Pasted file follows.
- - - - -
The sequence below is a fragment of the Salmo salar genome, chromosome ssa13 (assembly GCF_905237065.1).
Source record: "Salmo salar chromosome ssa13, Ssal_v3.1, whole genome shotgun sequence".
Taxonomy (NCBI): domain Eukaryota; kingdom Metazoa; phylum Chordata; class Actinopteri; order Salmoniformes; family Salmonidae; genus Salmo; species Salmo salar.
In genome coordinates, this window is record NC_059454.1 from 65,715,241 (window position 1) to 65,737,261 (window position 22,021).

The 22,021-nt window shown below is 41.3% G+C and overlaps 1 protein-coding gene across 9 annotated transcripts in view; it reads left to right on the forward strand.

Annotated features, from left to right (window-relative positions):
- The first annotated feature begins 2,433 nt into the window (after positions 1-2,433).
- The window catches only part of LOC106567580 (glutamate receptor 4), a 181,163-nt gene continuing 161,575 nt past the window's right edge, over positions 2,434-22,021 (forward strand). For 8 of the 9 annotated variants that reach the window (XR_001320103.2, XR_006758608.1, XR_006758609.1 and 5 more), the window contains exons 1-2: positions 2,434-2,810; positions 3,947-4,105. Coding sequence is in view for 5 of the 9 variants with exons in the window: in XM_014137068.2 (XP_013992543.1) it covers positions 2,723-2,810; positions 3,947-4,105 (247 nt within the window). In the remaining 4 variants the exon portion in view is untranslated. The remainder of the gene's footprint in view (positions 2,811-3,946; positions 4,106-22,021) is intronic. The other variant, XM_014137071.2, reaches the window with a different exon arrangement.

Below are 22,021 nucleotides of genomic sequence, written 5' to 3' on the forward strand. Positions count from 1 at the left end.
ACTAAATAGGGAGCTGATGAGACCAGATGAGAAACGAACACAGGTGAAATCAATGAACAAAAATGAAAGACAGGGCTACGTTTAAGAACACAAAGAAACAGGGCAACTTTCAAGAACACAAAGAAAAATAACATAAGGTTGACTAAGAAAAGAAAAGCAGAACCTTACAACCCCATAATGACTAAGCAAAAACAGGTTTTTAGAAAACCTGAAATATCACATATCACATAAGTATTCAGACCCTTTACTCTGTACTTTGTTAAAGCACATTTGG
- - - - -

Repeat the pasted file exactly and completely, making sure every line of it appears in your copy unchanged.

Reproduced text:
The sequence below is a fragment of the Salmo salar genome, chromosome ssa13 (assembly GCF_905237065.1).
Source record: "Salmo salar chromosome ssa13, Ssal_v3.1, whole genome shotgun sequence".
Taxonomy (NCBI): domain Eukaryota; kingdom Metazoa; phylum Chordata; class Actinopteri; order Salmoniformes; family Salmonidae; genus Salmo; species Salmo salar.
In genome coordinates, this window is record NC_059454.1 from 65,715,241 (window position 1) to 65,737,261 (window position 22,021).

The 22,021-nt window shown below is 41.3% G+C and overlaps 1 protein-coding gene across 9 annotated transcripts in view; it reads left to right on the forward strand.

Annotated features, from left to right (window-relative positions):
- The first annotated feature begins 2,433 nt into the window (after positions 1-2,433).
- The window catches only part of LOC106567580 (glutamate receptor 4), a 181,163-nt gene continuing 161,575 nt past the window's right edge, over positions 2,434-22,021 (forward strand). For 8 of the 9 annotated variants that reach the window (XR_001320103.2, XR_006758608.1, XR_006758609.1 and 5 more), the window contains exons 1-2: positions 2,434-2,810; positions 3,947-4,105. Coding sequence is in view for 5 of the 9 variants with exons in the window: in XM_014137068.2 (XP_013992543.1) it covers positions 2,723-2,810; positions 3,947-4,105 (247 nt within the window). In the remaining 4 variants the exon portion in view is untranslated. The remainder of the gene's footprint in view (positions 2,811-3,946; positions 4,106-22,021) is intronic. The other variant, XM_014137071.2, reaches the window with a different exon arrangement.

Below are 22,021 nucleotides of genomic sequence, written 5' to 3' on the forward strand. Positions count from 1 at the left end.
ACTAAATAGGGAGCTGATGAGACCAGATGAGAAACGAACACAGGTGAAATCAATGAACAAAAATGAAAGACAGGGCTACGTTTAAGAACACAAAGAAACAGGGCAACTTTCAAGAACACAAAGAAAAATAACATAAGGTTGACTAAGAAAAGAAAAGCAGAACCTTACAACCCCATAATGACTAAGCAAAAACAGGTTTTTAGAAAACCTGAAATATCACATATCACATAAGTATTCAGACCCTTTACTCTGTACTTTGTTAAAGCACATTTGG